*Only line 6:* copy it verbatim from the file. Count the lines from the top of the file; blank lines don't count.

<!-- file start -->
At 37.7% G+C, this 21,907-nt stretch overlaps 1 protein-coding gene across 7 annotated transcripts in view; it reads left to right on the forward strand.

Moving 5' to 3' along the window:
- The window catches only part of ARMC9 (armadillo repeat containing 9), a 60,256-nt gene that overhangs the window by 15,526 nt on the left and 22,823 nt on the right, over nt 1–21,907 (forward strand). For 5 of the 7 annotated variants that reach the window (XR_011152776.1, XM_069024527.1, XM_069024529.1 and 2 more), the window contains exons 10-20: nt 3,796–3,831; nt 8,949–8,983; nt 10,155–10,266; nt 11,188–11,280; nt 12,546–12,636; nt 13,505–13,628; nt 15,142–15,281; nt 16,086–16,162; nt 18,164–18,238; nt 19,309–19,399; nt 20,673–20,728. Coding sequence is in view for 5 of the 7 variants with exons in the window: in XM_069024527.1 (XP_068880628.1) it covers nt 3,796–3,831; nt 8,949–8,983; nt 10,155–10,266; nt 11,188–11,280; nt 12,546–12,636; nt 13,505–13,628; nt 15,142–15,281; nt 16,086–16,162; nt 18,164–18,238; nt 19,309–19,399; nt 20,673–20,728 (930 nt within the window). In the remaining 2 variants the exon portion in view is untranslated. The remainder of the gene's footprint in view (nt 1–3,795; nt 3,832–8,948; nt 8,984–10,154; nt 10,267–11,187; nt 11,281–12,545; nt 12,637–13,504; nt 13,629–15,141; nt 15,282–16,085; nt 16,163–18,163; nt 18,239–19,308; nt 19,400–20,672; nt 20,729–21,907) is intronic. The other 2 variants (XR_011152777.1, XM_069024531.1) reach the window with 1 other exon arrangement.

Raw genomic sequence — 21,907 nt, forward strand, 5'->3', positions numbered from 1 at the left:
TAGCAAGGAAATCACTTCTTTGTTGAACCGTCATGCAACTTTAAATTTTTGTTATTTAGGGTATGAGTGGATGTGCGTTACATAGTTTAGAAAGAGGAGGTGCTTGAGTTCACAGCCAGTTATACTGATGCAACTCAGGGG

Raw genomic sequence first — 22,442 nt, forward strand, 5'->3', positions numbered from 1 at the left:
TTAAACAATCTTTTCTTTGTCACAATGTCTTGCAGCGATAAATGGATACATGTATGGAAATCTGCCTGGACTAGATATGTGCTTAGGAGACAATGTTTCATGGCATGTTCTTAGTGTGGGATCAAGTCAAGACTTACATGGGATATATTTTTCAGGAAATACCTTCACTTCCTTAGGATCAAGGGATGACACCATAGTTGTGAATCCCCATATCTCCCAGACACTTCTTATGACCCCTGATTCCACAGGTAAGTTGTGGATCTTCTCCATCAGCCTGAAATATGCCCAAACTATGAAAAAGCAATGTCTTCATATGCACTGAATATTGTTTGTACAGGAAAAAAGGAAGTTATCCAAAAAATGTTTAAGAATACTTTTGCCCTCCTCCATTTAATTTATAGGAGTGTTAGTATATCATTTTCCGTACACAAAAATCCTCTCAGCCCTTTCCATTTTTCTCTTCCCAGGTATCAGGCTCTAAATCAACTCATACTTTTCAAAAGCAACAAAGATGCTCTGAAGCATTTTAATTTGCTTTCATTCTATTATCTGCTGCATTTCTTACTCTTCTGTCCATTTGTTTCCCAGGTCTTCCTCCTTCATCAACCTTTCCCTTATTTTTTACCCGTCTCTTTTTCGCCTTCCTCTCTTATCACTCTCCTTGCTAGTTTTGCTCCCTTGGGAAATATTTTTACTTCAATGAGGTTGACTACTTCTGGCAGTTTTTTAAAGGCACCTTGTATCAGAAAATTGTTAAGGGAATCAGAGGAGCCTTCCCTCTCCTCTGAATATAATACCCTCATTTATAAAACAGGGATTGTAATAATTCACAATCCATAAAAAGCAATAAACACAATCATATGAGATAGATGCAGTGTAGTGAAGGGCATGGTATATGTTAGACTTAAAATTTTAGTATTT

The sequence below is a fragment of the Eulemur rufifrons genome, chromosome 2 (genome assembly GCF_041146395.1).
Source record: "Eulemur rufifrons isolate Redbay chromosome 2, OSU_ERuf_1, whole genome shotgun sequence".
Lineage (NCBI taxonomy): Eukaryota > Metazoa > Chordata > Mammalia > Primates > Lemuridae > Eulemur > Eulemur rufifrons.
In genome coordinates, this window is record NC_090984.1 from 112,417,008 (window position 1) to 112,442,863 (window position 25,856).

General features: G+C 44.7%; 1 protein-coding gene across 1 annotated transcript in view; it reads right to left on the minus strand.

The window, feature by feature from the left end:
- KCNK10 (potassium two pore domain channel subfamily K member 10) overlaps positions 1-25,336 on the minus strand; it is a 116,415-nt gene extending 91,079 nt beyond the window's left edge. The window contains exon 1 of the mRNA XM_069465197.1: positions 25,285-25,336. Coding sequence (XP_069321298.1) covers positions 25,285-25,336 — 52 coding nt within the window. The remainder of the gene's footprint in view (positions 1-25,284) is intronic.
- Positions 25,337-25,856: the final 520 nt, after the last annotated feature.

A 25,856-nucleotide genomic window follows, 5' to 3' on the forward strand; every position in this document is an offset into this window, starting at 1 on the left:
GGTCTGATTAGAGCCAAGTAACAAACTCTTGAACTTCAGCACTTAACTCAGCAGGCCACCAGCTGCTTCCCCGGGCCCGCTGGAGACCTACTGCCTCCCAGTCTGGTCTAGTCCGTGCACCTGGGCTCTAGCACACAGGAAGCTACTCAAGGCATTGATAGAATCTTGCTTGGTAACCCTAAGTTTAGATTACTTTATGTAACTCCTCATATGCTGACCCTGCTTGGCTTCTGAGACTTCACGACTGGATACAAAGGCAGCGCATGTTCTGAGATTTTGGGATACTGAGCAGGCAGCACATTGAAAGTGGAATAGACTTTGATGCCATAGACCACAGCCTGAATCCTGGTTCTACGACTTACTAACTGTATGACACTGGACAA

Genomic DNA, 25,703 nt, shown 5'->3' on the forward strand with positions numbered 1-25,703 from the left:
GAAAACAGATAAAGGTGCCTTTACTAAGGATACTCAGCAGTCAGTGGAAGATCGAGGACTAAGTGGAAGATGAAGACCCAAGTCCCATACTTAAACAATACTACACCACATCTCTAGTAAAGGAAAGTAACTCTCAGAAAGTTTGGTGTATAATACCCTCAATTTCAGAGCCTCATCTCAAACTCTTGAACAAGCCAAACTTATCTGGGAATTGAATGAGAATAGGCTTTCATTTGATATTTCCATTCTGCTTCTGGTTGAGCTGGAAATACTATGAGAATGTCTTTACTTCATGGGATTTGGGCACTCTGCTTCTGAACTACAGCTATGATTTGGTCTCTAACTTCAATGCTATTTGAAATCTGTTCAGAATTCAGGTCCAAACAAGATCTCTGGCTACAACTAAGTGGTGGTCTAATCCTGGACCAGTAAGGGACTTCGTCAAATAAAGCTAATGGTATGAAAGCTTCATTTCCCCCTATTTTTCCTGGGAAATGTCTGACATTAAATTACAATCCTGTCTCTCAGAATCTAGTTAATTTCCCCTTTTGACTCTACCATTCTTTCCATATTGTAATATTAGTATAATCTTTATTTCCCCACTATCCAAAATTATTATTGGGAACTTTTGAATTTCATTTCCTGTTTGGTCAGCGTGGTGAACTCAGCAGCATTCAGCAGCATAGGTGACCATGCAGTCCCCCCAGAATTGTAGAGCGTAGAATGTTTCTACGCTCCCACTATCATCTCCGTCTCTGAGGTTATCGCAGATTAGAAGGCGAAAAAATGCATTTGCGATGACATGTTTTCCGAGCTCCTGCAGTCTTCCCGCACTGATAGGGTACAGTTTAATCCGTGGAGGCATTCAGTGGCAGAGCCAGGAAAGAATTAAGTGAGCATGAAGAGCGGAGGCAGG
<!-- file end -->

Raw genomic sequence first — 22,442 nt, forward strand, 5'->3', positions numbered from 1 at the left: